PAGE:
Babá Ken teaches African percussion, instrumental techniques and music appreciation to students of all ages in schools, colleges, community centers, drum circles, and private lessons. He has served for 8 years as an instructor at UC Berkeley’s Young Musicians Program. His classes share positive cultural values and bring the joy and healing magic of African music to everyone.

He presides with appreciation and dignity at special occasions such as weddings, celebrations, and community gatherings.



Contact us to talk about booking concerts, special occasions, workshops, classes and lessons.


"In Nigeria, music is created to help people rise above the trials
of daily life, to transcend all evils with the joy of music.”

Programs and performances are tailored to satisfy the individual needs. Classes, concerts, and assemblies can involve one or more musicians/instructors, and are often 45-60 minutes in duration, during or after school hours, indoors or out. Each is designed to educate audiences at various ages about West Africa, its people, its cultures, and its role in the development of the human family. This is often accompanied by background music over spoken words, and singing over a gentle, irresistible dance beat that engages the mind and body. Audiences are transported into a village-life experience, where the value of keeping oneself happy while taking care of others is reinforced through folk music and stories, as taught to us by our elders.

African music is at its most authentic and best enjoyed with audience involvement, making everyone part of the show. By the middle of the program, audiences are warmed up and ready to participate enthusiastically. Bodies and minds are brought together through song, and people are up and dancing together. Such irresistible and enjoyable performances have brought both fun and educational satisfaction to both young and old throughout the United States, Canada, and beyond.

What to look for in the programs:

• Introduction of names and their meanings, descriptions of clothing.
• Introduction/explanation of musical instruments.
• Explanations of each song with its story and moral value.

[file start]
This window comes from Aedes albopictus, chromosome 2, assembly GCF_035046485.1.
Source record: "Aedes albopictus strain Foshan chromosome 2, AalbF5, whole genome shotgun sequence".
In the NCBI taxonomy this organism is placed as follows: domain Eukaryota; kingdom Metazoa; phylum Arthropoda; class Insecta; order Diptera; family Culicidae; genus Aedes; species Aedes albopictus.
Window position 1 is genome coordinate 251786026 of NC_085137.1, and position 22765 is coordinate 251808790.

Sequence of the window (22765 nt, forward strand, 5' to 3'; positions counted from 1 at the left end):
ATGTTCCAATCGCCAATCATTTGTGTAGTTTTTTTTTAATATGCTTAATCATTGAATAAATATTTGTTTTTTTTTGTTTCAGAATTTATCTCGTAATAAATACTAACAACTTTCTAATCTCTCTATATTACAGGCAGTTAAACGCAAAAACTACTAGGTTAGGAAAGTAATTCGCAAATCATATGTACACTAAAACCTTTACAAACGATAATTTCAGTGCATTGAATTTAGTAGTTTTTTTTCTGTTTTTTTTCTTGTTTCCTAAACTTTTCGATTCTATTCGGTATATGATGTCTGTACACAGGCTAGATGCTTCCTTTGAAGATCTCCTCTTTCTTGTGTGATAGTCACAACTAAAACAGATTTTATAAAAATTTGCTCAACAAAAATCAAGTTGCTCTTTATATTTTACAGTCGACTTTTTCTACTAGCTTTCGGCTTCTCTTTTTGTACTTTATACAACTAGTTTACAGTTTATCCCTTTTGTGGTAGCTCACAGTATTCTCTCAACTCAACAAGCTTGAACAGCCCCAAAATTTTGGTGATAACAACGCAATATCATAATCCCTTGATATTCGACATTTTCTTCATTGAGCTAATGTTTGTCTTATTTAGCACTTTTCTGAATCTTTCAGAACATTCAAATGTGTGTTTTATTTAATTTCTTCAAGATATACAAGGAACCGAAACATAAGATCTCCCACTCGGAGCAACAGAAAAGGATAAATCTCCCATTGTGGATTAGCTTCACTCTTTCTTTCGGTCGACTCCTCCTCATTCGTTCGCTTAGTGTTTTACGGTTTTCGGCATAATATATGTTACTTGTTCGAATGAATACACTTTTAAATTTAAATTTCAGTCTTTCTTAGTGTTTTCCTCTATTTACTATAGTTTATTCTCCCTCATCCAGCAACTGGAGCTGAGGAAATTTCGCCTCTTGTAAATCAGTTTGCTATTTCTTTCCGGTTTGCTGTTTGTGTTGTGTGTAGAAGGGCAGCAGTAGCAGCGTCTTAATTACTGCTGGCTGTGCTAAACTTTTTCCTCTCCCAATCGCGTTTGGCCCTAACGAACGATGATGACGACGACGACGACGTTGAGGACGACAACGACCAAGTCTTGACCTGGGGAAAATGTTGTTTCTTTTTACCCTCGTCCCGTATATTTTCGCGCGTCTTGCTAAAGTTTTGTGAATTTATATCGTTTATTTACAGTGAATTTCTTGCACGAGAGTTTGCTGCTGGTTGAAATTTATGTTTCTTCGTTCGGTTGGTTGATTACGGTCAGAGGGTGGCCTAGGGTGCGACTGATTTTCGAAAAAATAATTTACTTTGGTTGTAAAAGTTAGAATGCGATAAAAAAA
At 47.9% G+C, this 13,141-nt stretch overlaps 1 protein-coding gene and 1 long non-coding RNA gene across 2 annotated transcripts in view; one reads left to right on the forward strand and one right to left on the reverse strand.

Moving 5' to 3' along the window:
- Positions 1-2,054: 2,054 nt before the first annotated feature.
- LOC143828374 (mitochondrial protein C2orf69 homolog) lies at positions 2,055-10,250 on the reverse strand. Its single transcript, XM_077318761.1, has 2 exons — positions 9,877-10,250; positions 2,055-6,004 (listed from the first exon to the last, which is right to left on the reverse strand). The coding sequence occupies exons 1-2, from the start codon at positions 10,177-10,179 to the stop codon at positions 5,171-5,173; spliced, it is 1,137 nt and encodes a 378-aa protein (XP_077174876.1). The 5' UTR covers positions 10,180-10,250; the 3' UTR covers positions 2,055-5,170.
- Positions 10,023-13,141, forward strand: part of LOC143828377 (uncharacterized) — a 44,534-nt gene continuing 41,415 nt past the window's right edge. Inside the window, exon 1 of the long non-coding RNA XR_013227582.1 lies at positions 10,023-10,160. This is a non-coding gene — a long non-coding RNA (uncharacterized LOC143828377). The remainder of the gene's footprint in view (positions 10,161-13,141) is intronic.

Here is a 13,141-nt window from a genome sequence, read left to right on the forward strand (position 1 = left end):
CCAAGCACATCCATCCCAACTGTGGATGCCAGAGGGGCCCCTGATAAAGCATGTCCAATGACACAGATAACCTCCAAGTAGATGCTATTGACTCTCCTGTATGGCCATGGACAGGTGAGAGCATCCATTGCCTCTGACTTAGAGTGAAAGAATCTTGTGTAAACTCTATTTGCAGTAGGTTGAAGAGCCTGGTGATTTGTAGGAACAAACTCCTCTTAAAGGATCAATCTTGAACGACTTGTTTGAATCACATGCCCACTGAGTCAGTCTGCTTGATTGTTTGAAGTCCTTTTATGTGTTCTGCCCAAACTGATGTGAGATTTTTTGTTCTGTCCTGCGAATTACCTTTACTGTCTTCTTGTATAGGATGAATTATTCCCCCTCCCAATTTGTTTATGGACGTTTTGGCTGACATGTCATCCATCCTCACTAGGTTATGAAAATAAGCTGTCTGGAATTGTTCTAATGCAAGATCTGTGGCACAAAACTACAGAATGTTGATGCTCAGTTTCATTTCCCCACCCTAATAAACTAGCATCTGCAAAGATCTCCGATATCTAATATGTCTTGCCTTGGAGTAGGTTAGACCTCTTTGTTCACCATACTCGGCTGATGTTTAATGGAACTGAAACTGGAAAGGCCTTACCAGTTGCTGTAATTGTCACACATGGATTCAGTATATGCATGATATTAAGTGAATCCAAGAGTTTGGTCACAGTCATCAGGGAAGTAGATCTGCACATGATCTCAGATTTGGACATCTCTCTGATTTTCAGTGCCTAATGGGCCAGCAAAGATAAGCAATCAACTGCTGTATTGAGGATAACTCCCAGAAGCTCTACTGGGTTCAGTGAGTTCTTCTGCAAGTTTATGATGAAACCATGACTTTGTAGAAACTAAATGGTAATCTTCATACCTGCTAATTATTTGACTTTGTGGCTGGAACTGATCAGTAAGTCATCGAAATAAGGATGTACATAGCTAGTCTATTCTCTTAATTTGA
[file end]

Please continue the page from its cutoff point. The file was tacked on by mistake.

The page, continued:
• Traditional stories with positive social messages.
• Involvement of children, parents, and teachers by encouraging them to sing and clap along.
• Description of children growing up in the village and their duties.
• The African family structure and loyalty to its positive cultural norms, such as general hard work    so all may survive, peaceful conflict resolution, sharing, and responsibility for extended family.
• Q & A session (optional) if time permits.

Babá Ken has led classes, assemblies, and residency programs at many institutions, including:

• UCLA Ethnomusicology Department
• UC Berkeley Young Musicians Program
• Stern Grove Festival Association School Outreach Program
• University High School, San Francisco
• Bay Area Discovery Museum
• JCC Osher Center, Palo Alto
• Ashkenaz Music & Dance Community Center Children’s Program, Berkeley
• Dance for Power, Oakland and Sacramento
• Berkeley Public Schools
• Walden School and Center, Berkeley
• Grand Lake Montessori School, Oakland
• Piedmont Elementary School, Oakland
• Albany High School
• American Chinese School, San Francisco
• Alameda Girl Scouts Camp
• Bishop, California Public School District
• Sedona, Arizona Public School District

PRIVATE OR GROUP LESSONS are available for:

• Understanding and sharing positive African cultural traditions.
• Recognizing and appreciating various African musical styles (with recordings and videos).
• Introduction of African percussion instruments/drums by names.
• Body rhythm and counting methods in 4/4, 6/8 and 12/8 meters.
• Memorization techniques.
• Playing the clavé, shekere, and African bells.
• Holding down a groove with one or two drums.
• Learning folk songs and stories.
• Singing while playing an instrument.
• Drum call-and-response technique.
• Organizing a percussion and drum ensemble.
• African polyrhythmic patterns: how to find that elusive downbeat.
• Listen and learn to play with others in harmony.
• Improvisational skills and techniques.
• African-style guitar and/or bass, including finger-picking techniques.
• Techniques for playing African music with drum set, congas, talking drums, and many more    instruments.


A large nation on the Atlantic coast of West Africa, Nigeria is the most populous among the 52 countries of the African continent. Nigeria’s main export is oil, along with other natural resources such as rubber, cocoa, palm oil, natural gas, and timber. The climate ranges from rainy and tropical along the southern coastal regions to dry desert in the North. Along with over five hundred other dialects, three major languages are spoken by the country’s largest ethnic groups: Yoruba in the Southwest, Ibo in the Southeast, and Hausa in the North. The general business language is English, but often ‘Pidgin English’ (aka broken English) is spoken among everyday people.
From the many ancient cultures represented in Nigeria comes an abundance of folklore, philosophy, tradition, song, and music. The traditional social order of many Nigerian groups is based on respect for age, and important decisions are made through discussion and consensus among elders. Hereditary chiefs and other rulers are subject to the scrutiny and restraint provided by groups of counselors who are free to respectfully voice their ideas.
Music, dance, and role-playing by performers and festival masqueraders also provide outlets for social commentary. Traditionally, the techniques of parable, proverb, satire, parody, ironic understatement, and mimicry are employed to minimize unpleasant confrontations while allowing criticism to be politely indirect, hilarious, and yet profoundly understood by all. Everyone is part of the performance, and contributes to it with voices, dances, claps, laughter, enthusiasm, and choices of attire.